In the other regions, Central has 19 schools that could not fill their vacancies; Upper East has nine; Upper West 11, and Greater Accra seven.
By the close of this year's CSSPS, 16,000 candidates are still searching, notwithstanding the long-list of schools still thirsting for new students. The question, then, is, Why this puzzle of floating candidates in the midst of vacant schools?
A close study of the schools still waiting for the arrival of new students while the first term draws to a close will show a common denominator. All these schools are in the rural areas which share common problems; with a few others in the big towns and cities. They simply do not have the facilities to qualify them as senior high schools.
Most of these schools do not have the requisite infrastructure such as classroom blocks, laboratories, libraries, workshops and dormitories to make academic work exciting and challenging.
Apart from the physical infrastructure and learning materials which these schools are tacking, getting qualified teachers for them has always been a problem. Under the circumstances, most parents will do anything to' avoid these schools, if even that means waiting for another academic year.
The decision to build more senior high schools in the rural communities was laudable and well-intentioned, to primarily stem the exodus to the urban centres and cities to seek higher educational laurels. It was also to give more opportunities to the youth in the rural communities to have access to higher education without the drudgery of travelling long distances to other parts of the country.
Unfortunately, these laudable objectives could not be attained because the exercise fell short of expectation.
Most of the schools could not mature enough into what they were expected to be - well-equipped and staffed schools to offer quality education to children in the rural communities.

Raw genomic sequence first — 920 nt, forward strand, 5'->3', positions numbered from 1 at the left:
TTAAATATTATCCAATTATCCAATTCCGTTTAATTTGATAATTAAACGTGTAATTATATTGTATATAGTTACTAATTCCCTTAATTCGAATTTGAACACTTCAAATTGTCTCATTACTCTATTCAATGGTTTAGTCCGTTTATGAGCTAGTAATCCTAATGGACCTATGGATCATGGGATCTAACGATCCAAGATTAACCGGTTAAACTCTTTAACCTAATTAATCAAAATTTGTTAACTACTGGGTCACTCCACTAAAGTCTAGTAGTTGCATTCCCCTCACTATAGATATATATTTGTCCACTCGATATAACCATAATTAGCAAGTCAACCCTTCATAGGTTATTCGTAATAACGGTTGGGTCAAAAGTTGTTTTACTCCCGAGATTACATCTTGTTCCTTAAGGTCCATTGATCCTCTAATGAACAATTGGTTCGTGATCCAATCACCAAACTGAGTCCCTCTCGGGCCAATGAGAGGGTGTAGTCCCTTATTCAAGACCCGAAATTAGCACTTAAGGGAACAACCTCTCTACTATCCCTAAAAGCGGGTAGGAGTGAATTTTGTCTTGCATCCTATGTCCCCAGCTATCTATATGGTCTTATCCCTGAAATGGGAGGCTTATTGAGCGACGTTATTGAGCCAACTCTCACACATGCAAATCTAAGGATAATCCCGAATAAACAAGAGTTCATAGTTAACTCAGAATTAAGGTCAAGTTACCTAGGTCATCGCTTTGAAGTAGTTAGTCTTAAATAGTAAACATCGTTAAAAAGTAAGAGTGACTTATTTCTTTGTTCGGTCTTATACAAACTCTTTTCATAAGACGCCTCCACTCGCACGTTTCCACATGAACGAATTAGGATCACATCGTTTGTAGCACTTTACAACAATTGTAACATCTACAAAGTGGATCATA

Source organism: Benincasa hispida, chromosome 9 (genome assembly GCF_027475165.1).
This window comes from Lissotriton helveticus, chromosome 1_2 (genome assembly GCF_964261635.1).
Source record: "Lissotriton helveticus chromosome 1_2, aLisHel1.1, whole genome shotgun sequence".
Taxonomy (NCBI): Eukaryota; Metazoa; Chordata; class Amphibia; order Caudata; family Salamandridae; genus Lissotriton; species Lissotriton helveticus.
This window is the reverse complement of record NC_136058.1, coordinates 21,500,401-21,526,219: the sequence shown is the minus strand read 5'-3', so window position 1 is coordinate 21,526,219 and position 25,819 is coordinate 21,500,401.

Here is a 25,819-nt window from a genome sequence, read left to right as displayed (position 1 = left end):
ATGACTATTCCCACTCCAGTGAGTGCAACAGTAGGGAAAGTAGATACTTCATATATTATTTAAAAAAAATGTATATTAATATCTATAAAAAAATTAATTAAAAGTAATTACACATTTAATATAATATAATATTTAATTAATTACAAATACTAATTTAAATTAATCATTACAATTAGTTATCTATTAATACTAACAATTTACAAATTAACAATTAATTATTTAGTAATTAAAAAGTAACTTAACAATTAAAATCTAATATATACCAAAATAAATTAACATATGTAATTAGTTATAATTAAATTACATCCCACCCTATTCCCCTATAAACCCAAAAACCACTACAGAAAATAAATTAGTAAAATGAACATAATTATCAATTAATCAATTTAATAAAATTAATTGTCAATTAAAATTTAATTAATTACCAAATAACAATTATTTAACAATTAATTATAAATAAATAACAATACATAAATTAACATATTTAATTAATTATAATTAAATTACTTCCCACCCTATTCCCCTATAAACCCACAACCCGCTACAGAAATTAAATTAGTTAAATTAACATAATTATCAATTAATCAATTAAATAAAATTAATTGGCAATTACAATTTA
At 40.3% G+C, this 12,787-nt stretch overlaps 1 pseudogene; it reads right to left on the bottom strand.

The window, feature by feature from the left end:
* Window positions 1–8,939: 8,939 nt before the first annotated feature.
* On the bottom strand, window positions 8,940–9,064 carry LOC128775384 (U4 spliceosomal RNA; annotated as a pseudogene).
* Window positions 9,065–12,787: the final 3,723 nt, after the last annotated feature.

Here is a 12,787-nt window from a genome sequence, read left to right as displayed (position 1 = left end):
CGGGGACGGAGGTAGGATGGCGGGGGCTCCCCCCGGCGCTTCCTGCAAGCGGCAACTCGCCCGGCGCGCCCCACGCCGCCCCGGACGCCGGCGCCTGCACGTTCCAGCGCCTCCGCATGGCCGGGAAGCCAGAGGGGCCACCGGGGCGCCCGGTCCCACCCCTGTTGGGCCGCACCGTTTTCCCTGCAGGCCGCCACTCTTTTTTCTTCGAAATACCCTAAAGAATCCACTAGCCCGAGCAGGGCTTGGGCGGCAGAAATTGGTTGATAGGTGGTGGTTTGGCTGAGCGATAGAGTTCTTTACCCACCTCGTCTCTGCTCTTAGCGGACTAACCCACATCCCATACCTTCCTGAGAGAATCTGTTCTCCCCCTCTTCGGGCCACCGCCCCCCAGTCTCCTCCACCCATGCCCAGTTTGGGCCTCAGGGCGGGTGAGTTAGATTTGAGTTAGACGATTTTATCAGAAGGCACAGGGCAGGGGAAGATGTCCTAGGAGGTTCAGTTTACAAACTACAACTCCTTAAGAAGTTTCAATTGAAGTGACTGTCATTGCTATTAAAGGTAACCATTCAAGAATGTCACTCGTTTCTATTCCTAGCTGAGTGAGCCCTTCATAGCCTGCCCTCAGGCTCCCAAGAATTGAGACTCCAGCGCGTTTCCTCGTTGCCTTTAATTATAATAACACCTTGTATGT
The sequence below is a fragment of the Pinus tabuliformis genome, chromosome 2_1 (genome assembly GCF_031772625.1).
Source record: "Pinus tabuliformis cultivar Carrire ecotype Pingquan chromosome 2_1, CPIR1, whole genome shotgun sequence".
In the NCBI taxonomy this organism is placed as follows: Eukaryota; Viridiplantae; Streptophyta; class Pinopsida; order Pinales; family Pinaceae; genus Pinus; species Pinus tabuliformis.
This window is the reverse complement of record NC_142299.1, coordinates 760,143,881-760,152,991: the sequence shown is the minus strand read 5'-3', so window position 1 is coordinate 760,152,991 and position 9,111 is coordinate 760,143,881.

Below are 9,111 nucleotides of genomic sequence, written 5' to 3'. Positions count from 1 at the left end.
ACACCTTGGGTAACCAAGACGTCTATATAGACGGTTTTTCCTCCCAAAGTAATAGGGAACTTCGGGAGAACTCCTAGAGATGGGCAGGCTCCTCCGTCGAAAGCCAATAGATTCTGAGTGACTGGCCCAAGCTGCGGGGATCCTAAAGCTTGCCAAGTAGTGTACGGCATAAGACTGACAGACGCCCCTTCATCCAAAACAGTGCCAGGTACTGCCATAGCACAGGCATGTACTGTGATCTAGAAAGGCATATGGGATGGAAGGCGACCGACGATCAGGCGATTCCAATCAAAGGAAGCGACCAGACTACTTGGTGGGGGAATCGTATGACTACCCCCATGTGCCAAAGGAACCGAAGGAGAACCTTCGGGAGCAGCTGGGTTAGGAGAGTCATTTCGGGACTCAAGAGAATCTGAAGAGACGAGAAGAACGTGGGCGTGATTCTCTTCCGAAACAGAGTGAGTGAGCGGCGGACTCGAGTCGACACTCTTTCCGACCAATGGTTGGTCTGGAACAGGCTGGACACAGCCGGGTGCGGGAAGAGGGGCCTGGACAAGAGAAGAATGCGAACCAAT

Consequently, students from these schools could hardly make it to the tertiary level, given the competitive environment prevailing in the country, for obvious reasons, hence the reluctance of parents to risk the future of their children by enrolling them in those schools.
Some of the older schools in the urban centres and cities are not insulated from these deprivations. They, therefore, become the last choice for parents who are determined to give their children quality education.
It will, therefore, be wrong for anyone to think that parents are being too demanding when they insist on getting admission for their children in certain particular schools.
The Catholic Church for instance, has been able to put up very good schools in even the rural areas and products from those schools do not find it difficult to rub shoulders with the so-called first-class schools. Other religious institutions are doing same.
To make the ground level to make it possible for candidates to accept admission to these community schools means adequately resourcing these schools with everything which makes a school a school and not just any confined area for teaching and learning.
Apart from expanding facilities in the well established schools so that they can take more students, the communities should be given proper facelift so that they can be attractive not only to students but also the teaching staff who get frustrated by the poor and inadequate facilities.
As they are now, most of these rural community senior high schools at best only prolong the time, these children spend in school without adding any qualitative improvement to their academic career. The result is what we are seeing now - vacant schools and students without schools.
Credit: Daily Graphic